Director Rian Johnson freshens up the Star Wars saga
Film | by Jorge Ignacio Castillo
Star Wars: The Last Jedi
As satisfying as The Force Awakens was, as the dust settled, it became clear J.J. Abrams had just remixed A New Hope for a new generation, without any new ideas. Heck, he even opted for another Death Star — that most cumbersome of weapons. So concerns that The Last Jedi might end up being another Empire Strikes Back weren’t unfounded.
Of course, Abrams didn’t direct The Last Jedi. That job went to Rian Johnson, the writer/director behind the brainy indies Brick, Looper and The Brothers Bloom. A self-described fan of the franchise, Johnson explores corners of the Star Wars universe never seen before — chief among them, a scenario beyond the standard battle between good and evil that has characterized the saga. He also takes full advantage of the visual possibilities to deliver the most unique-looking episode of the series, without becoming a CGI hodge-podge like the prequels.
I won’t spoil the plot. Suffice to say, the Resistance is in shambles. Even without a massive, impractical weapon able to destroy planets, the Empire’s strength is overwhelming. Not everything is perfect, though, as Kylo Ren (Adam Driver) has fallen out of favour with Supreme Leader Snoke following his defeat by Rey (Daisy Ridley).
The rebels also face internal conflict. With General Hux (Domhnall Gleeson) breathing down their necks, Leia (Carrie Fisher) and Poe (Oscar Isaac) can’t agree on the best way to avoid annihilation. Meanwhile, Rey struggles to get Luke Skywalker (Mark Hamill) to rejoin the fray. The Jedi knight is not over the events that led to Kylo Ren switching teams and is not inclined to go through the same motions with another gifted, unruly student.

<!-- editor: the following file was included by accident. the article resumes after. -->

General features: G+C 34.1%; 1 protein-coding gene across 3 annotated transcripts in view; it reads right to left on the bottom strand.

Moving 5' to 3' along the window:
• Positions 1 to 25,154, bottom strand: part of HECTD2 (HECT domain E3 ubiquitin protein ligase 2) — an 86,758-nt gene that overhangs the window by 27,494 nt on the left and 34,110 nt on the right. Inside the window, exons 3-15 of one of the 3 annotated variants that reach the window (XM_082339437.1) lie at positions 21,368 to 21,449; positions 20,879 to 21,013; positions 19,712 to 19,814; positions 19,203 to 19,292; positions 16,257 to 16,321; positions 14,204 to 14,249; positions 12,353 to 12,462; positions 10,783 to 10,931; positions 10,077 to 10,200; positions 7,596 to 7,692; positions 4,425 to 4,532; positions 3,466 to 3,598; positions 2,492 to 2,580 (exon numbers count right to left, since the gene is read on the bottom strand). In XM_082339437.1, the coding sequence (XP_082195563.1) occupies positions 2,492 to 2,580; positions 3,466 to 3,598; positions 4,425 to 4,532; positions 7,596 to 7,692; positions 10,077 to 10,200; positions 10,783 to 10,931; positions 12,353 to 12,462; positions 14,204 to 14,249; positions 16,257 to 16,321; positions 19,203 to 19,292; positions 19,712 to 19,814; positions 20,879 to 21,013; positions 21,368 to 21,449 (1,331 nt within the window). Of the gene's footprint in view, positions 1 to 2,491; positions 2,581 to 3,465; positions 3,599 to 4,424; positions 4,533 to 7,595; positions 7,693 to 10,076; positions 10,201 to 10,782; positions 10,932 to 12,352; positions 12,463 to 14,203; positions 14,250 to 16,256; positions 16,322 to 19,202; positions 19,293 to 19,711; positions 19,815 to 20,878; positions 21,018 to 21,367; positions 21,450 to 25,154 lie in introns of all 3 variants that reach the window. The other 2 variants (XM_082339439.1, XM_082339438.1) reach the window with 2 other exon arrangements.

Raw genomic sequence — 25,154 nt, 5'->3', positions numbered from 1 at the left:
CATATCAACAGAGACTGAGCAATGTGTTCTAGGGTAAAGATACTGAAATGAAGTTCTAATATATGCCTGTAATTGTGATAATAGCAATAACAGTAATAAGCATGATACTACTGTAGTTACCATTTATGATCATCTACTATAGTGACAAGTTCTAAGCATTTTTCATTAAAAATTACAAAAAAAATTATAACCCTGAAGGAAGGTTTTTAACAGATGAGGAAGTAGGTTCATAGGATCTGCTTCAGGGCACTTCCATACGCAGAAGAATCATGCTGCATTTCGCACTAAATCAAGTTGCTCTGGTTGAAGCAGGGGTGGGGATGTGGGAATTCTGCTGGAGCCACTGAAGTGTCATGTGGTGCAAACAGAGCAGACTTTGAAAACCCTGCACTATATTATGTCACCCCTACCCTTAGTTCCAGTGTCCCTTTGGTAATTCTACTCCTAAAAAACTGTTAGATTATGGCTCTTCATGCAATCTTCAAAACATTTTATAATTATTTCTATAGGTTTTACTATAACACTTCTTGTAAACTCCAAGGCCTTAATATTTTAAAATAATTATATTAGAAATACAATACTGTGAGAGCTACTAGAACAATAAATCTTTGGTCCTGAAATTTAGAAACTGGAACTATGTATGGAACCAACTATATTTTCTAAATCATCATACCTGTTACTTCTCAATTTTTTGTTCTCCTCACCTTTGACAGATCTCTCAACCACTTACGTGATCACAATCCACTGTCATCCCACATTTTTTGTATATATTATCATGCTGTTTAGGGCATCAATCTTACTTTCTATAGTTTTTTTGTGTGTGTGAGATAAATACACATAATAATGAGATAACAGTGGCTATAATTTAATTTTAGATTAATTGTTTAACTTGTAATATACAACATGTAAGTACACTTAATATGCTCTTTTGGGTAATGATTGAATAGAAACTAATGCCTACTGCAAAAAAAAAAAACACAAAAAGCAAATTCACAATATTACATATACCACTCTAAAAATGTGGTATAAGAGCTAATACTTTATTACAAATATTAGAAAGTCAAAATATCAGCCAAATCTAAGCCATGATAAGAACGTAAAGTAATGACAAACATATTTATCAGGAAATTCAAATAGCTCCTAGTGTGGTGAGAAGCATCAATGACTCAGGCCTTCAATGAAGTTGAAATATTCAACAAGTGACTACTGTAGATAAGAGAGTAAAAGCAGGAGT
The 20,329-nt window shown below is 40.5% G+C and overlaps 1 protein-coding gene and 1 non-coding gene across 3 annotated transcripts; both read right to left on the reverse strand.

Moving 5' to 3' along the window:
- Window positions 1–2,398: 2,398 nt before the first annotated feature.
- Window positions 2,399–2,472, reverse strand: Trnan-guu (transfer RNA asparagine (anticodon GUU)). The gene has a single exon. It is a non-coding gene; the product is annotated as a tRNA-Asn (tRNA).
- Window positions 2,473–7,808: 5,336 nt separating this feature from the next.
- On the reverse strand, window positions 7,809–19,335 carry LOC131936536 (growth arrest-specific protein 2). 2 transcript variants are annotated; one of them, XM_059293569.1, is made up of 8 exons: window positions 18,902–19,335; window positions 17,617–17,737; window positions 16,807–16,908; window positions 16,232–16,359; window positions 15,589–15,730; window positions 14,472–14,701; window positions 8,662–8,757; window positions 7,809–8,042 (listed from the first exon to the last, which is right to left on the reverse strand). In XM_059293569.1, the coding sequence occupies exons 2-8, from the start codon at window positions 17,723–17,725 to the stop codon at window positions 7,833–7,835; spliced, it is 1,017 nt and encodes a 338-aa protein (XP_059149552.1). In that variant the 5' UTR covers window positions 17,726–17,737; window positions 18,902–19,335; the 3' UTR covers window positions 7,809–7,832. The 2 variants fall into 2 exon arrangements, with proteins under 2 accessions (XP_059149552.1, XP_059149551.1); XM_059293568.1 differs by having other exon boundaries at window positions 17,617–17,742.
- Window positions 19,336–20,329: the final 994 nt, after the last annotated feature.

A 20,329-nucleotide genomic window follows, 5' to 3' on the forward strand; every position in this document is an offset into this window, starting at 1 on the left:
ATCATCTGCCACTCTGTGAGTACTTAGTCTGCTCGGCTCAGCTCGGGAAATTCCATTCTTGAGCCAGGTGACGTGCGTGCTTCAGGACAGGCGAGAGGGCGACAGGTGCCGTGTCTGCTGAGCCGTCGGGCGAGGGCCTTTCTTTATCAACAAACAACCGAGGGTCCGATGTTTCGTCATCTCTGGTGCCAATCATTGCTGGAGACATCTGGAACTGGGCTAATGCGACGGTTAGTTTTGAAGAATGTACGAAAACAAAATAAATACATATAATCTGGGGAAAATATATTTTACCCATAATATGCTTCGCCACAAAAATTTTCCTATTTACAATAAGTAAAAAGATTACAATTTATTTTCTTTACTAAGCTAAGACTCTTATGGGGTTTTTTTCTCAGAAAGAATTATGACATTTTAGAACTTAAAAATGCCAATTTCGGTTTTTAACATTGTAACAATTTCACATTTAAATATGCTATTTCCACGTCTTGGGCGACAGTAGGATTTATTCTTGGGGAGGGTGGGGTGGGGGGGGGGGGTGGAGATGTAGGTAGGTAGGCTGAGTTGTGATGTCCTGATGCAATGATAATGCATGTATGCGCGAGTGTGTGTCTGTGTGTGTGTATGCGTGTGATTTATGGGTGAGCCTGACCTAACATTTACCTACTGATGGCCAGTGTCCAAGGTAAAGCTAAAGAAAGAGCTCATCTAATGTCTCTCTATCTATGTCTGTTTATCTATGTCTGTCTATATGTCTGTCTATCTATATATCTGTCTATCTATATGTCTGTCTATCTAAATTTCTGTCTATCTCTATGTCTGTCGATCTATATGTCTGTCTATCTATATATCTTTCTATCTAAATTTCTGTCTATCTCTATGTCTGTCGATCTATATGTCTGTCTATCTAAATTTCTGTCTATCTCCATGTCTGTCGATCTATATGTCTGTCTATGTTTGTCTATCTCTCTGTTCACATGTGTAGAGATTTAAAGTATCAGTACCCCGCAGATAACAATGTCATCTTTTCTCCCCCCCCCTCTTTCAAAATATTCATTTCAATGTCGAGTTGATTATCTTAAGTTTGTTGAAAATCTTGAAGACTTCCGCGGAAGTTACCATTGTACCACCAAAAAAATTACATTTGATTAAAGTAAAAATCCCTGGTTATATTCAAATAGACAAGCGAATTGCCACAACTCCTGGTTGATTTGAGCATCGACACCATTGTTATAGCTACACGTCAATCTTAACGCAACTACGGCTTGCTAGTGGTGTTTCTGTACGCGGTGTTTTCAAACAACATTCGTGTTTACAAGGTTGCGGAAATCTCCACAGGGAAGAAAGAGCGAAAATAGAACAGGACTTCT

Unlike previous installments, The Last Jedi relies heavily on the performers and boy, they deliver. Maybe it’s because of the goodwill generated by her untimely death, but Carrie Fisher is phenomenal as Leia. The Resistance leader is clearly burdened by the casualties being suffered, but her resolve is unshakeable. Mark Hamill is asked to bridge his brash younger self with a cautious, misanthropic older Luke and pulls it off.
Of the new generation, Adam Driver is the MVP. More comfortable in Kylo Ren’s skin than the first time out, he makes the character’s tortuous journey believable, even relatable.
The movie goes out of its way to present Rey and Kylo as two sides of the same coin. They may be in opposite corners, but they recognize in each other a kindred spirit, a connection that pays off tenfold. There are several of these dichotomies peppered through the film, which serve to explore the nature of power, the darkness inside us all, and the divide between generations.
The Last Jedi has a conflicted relationship with the Star Wars canon. There is a desire to break with it, but at the same time, an acknowledgement of its tremendous power. The tension that comes from these opposing forces serves the movie well — especially in a spectacular third act.
The quality of the space battles has improved exponentially. Rian Johnson, who has already been tapped for a new trilogy set in the Star Wars universe, brings new elements to skirmishes between rebels and the Empire. The opening dogfight is one for the ages.
Overall, this is a profoundly satisfying episode. Sure, it’s a notch disjointed, but nothing unbearable. There’s plenty of humour too. But the plot development and related themes are pretty heavy, so it isn’t a “happy” movie. And everything related to Leia is emotionally charged, right down to the credits.
The Last Jedi presents a question that has escaped every other Star Wars installment: who benefits from the conflict between the Empire and the Resistance? The answer is as pedestrian as it is topical, and has the potential to blow the franchise wide open.